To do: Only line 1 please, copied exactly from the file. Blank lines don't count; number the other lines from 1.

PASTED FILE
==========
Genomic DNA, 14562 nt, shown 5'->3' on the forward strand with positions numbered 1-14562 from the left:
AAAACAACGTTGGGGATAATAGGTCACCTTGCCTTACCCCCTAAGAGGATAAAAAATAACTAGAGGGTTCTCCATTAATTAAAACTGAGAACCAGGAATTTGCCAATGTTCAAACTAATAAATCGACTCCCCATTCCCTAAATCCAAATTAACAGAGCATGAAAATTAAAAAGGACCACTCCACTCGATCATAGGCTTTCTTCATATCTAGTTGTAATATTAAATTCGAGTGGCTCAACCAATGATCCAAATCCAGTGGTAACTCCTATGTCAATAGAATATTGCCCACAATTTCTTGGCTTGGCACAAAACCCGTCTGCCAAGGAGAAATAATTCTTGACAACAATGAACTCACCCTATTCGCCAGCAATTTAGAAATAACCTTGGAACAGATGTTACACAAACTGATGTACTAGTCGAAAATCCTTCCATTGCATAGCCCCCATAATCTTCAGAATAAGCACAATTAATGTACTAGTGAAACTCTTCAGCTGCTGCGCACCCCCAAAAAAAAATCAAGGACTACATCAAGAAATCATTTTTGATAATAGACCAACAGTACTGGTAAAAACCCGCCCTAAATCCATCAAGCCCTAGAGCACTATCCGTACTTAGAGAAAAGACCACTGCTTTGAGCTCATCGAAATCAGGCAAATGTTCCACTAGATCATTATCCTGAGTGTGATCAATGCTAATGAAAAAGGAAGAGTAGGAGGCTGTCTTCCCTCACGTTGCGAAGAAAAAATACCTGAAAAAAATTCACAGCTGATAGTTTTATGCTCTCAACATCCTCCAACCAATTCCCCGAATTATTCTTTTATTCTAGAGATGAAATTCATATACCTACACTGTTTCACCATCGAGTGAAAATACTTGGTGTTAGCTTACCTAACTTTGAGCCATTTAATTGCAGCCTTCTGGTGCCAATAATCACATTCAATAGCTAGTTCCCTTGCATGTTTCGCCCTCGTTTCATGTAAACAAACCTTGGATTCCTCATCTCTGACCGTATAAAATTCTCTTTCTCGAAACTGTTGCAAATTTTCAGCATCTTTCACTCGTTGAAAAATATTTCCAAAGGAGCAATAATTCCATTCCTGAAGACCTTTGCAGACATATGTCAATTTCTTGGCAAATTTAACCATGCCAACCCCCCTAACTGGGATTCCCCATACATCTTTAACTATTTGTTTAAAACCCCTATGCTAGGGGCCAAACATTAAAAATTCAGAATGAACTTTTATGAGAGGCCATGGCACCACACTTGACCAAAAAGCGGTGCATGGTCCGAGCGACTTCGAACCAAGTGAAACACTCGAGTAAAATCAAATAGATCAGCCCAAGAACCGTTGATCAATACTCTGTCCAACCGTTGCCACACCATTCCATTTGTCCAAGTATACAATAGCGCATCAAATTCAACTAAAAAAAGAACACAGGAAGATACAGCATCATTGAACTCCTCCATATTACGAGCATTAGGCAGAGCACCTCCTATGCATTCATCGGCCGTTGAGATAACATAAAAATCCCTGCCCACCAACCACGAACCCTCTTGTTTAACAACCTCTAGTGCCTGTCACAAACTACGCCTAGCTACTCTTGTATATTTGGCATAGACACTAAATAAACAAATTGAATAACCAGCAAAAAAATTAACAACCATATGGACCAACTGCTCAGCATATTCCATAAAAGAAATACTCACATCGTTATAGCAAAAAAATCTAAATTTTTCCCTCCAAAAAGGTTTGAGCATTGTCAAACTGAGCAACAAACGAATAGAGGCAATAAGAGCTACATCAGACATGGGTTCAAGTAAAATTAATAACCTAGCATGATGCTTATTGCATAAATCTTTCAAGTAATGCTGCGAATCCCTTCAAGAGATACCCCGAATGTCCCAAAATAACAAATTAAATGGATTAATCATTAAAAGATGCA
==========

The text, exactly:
Genomic DNA, 14562 nt, shown 5'->3' on the forward strand with positions numbered 1-14562 from the left: